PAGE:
HC Deb 24 October 1994 vol 248 cc470-1W
Ms Ruddock

To ask the Secretary of State for the Home Department what progress has been made to date on each of the recommendations of the Woolf report; and what are the timetables for future implementation.

Mr. Michael Forsyth

Responsibility for this matter has been delegated to the director general of the Prison Service, who has been asked to arrange for a reply to be given.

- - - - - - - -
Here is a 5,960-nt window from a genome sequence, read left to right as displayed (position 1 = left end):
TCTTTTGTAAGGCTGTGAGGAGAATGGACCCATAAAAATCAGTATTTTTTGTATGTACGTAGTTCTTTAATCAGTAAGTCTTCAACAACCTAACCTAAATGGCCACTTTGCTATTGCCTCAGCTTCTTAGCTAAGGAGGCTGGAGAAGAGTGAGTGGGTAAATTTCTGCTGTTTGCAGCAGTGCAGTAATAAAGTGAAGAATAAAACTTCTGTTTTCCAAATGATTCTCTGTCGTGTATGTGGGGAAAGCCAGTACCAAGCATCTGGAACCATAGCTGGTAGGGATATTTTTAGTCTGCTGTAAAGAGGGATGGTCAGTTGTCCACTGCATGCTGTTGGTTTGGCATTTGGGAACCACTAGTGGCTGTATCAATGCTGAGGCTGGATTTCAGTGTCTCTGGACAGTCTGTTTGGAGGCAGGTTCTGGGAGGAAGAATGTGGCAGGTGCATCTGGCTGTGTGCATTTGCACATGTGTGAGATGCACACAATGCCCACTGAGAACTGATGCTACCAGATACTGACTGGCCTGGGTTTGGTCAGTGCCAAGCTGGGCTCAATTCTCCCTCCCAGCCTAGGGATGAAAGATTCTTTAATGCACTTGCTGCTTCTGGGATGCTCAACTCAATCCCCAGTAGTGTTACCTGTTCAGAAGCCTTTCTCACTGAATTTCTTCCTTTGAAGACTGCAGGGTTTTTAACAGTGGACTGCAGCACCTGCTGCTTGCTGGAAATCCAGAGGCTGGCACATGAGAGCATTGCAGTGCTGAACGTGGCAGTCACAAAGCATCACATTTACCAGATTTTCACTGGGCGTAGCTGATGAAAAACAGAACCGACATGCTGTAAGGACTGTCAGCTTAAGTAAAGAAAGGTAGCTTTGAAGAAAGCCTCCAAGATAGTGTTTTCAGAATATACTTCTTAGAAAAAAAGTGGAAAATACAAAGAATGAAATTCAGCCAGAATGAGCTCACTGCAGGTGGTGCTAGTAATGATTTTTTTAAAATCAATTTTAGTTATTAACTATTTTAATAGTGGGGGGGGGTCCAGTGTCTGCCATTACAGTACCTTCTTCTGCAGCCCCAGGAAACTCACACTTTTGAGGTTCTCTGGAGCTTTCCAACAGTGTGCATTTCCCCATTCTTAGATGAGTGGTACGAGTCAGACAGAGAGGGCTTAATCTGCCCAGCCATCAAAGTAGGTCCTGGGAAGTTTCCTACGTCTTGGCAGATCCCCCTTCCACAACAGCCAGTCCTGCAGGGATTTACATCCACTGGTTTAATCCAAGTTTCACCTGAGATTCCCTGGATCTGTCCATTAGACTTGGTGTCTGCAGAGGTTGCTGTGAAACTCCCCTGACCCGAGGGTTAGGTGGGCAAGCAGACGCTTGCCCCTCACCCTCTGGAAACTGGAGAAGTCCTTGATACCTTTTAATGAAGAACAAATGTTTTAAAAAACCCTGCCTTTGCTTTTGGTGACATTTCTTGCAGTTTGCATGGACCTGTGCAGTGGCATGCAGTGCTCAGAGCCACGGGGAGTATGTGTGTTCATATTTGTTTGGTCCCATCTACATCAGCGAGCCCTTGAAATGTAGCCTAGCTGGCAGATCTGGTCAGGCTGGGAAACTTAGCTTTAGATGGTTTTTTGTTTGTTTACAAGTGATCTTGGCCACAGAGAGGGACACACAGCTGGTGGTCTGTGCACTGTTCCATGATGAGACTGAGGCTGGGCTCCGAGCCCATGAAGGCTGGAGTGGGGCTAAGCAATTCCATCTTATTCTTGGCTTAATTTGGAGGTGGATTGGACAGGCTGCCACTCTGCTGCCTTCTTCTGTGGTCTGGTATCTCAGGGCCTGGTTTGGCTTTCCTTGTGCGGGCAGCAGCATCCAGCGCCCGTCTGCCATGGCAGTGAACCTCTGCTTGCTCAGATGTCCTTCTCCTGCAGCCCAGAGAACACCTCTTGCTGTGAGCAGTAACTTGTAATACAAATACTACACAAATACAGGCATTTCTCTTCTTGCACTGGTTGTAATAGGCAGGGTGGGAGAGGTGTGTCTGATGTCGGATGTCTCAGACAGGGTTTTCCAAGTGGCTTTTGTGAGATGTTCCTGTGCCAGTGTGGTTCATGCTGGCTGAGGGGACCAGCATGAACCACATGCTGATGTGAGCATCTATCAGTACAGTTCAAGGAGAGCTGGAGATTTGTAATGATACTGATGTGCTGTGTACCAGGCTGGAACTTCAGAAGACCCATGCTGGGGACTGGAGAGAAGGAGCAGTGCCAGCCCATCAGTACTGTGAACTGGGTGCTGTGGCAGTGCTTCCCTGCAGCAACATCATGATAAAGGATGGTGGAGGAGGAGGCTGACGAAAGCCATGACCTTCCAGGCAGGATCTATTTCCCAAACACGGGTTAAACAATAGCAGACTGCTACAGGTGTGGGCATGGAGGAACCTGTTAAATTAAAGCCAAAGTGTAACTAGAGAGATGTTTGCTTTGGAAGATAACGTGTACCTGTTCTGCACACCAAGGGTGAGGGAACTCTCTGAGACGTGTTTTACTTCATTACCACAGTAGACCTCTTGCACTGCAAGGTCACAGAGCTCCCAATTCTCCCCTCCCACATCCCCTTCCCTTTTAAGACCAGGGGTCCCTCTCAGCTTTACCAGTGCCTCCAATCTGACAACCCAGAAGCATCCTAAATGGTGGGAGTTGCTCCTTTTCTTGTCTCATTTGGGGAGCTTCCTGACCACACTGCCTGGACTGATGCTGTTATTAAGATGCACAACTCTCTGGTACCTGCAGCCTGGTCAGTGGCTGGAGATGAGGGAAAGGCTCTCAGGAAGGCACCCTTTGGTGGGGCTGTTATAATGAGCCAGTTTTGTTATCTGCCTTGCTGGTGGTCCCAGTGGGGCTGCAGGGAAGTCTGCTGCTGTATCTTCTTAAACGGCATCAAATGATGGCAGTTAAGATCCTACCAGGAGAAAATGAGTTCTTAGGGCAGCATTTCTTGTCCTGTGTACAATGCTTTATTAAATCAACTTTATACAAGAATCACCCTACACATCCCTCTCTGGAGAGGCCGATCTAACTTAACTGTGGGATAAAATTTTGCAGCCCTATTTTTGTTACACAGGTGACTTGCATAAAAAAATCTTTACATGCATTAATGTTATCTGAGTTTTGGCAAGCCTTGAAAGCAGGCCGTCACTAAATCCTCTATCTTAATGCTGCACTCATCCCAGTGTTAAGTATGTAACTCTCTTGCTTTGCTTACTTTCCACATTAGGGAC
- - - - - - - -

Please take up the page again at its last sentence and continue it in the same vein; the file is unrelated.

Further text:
Letter from Derek Lewis to Ms Joan Ruddock, dated 24 October 1994: The Home Secretary has asked me to reply to your recent Question about the progress made on the recommendations of the Woolf Report and the timetable for future implementation. As you know, the major recommendations in the Woolf Report have been a key priority for the Prison Service. A summary of the progress made is set out below. Improve security Prison Security Act now in force Refurbishment to higher standards (long term programme) Lakes/Hadfield proposals; most of the accepted recommendations have now been implemented. Incidents in private sector prisons now managed from Incident Management Suite Programme for installing X-ray machines completed in all prisons holding Category A prisoners New guidance issued on escorting prisoners New standard intelligence—handling system in place in all prison security departments Guidance on best practice in tackling bullying issued August 1993; research project is underway Visitor recognition schemes being trialed to improve security on visits Cognitive skills programmes already running prisons and being piloted in 21 more Regime monitoring system extended from April 1992 Admissions guide on reception and induction arrangements issued November 1992 Sentence planning implemented for prisoners sentenced to four years or more after October 1992, and all sentenced Category A prisoners Sentence planning extended at the end of 1993 to prisoners sentenced to four years or more before October 1992, and to those newly sentenced to one to four years A full review of sentence planning—its objectives and supporting systems—is underway Work commenced on improving arrangements for management of research New guidance for juveniles issued October 1992 Provide Code of Standards Prison Service Operating Standards published April 1994 Improve relationships with prisoners Prisoners information pack issued Changes in BOV role introduced on schedule Prisons Ombudsman appointed April 1994 Improving standards of diets and food distribution in establishments Improved guidance on recording racial incidents issued; major research project underway into how incidents are recorded and dealt with Prisoner compacts introduced Greater openness over parole and early release decisions Provide access to sanitation £9 million to be spent on simple sanitation schemes in 1994–95 More than 92 per cent of prison places now have access to night sanitation By the end of 1994, 95 per cent. of prison places will have access to night sanitation. It is planned that the remainder will be completed within the 1996 deadline proposed by Lord Justice Woolf End overcrowding Thirteen new prisons opened since 1991 providing 7,743 places Two new prison starts planned for 1995–96 to provide further 1,200 places by 1997–98 Buckley Hall to re-open in 1994–95 providing 90 places, rising to 350 places in early 1995–96 Over 2,000 new houseblock places to be built at existing prisons by 1996–97; most have now started on site Four further prisons also planned, sites and timescale yet to be decided Trebling eliminated Divide large wings into smaller units wherever possible Requirement considered as part of all major wing refurbishment schemes. Develop community prisons Family ties and pre-release initiatives to complement community prisons approach, including increase in frequency and flexibility of duration of visits; further extension of financially assisted visits scheme introduced in 1994; provision of cardphones now extended to all prisons; review of home leave scheme under way In September 1993 Prisons Board decided on steps to be taken in the short term for moving towards a community prison system Community cluster arrangements introduced in the Kent area during 1993; similar arrangements to be introduced for East Anglia in September 1994; and feasibility study in hand for North East Reasons for building community prisons in urban areas vindicated in 1994 at public enquiry into proposals for new prison in Merseyside

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